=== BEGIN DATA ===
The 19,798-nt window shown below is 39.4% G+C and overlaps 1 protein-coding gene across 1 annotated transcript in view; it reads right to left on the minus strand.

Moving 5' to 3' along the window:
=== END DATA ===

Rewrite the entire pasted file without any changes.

The 19,798-nt window shown below is 39.4% G+C and overlaps 1 protein-coding gene across 1 annotated transcript in view; it reads right to left on the minus strand.

Moving 5' to 3' along the window: